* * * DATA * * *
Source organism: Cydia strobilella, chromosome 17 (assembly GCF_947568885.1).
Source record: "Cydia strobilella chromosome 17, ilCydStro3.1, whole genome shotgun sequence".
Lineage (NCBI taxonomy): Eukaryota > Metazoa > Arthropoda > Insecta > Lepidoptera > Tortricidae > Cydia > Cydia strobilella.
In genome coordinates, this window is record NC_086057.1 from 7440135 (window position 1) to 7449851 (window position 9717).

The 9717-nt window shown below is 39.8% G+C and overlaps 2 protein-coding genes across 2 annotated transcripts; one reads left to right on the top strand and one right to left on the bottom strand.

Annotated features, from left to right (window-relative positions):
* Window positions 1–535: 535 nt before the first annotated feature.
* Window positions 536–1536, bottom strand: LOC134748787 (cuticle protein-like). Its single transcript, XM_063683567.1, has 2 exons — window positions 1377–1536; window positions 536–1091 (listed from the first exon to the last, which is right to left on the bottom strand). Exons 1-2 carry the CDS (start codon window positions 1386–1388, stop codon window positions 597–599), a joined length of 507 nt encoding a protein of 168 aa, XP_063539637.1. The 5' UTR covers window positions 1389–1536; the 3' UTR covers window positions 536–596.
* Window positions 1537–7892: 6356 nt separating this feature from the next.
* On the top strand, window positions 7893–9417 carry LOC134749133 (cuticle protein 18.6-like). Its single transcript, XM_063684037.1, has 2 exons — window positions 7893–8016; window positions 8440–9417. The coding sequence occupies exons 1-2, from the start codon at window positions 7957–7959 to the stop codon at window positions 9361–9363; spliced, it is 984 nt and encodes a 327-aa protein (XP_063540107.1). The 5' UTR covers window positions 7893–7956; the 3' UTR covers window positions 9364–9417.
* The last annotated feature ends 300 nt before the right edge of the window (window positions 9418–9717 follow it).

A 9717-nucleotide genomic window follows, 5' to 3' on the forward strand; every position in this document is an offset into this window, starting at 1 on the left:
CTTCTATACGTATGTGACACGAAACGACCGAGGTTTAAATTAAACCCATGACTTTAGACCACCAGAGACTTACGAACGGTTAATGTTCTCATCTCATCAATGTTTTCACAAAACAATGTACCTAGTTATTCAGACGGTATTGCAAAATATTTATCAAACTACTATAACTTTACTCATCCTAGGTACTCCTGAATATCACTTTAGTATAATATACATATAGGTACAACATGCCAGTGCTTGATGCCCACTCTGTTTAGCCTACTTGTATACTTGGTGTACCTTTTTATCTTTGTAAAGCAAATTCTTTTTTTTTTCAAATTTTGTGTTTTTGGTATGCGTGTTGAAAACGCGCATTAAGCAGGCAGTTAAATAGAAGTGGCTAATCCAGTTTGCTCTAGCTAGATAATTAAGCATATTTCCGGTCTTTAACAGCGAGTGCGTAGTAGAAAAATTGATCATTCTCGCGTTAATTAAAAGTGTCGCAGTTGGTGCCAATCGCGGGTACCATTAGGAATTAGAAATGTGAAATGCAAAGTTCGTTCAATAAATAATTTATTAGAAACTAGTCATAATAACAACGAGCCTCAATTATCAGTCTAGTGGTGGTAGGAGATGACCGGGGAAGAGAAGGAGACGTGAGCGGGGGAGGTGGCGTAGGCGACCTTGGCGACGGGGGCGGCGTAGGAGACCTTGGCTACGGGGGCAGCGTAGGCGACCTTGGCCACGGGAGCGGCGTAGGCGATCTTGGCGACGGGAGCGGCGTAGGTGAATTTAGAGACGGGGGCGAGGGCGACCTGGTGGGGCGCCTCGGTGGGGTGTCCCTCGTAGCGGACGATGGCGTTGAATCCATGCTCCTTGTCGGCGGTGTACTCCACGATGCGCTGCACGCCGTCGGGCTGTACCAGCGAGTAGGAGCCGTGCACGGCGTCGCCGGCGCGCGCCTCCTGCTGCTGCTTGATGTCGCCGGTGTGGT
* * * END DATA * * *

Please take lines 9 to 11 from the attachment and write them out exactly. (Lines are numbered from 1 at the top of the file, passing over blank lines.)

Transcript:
* Window positions 1537–7892: 6356 nt separating this feature from the next.
* On the top strand, window positions 7893–9417 carry LOC134749133 (cuticle protein 18.6-like). Its single transcript, XM_063684037.1, has 2 exons — window positions 7893–8016; window positions 8440–9417. The coding sequence occupies exons 1-2, from the start codon at window positions 7957–7959 to the stop codon at window positions 9361–9363; spliced, it is 984 nt and encodes a 327-aa protein (XP_063540107.1). The 5' UTR covers window positions 7893–7956; the 3' UTR covers window positions 9364–9417.
* The last annotated feature ends 300 nt before the right edge of the window (window positions 9418–9717 follow it).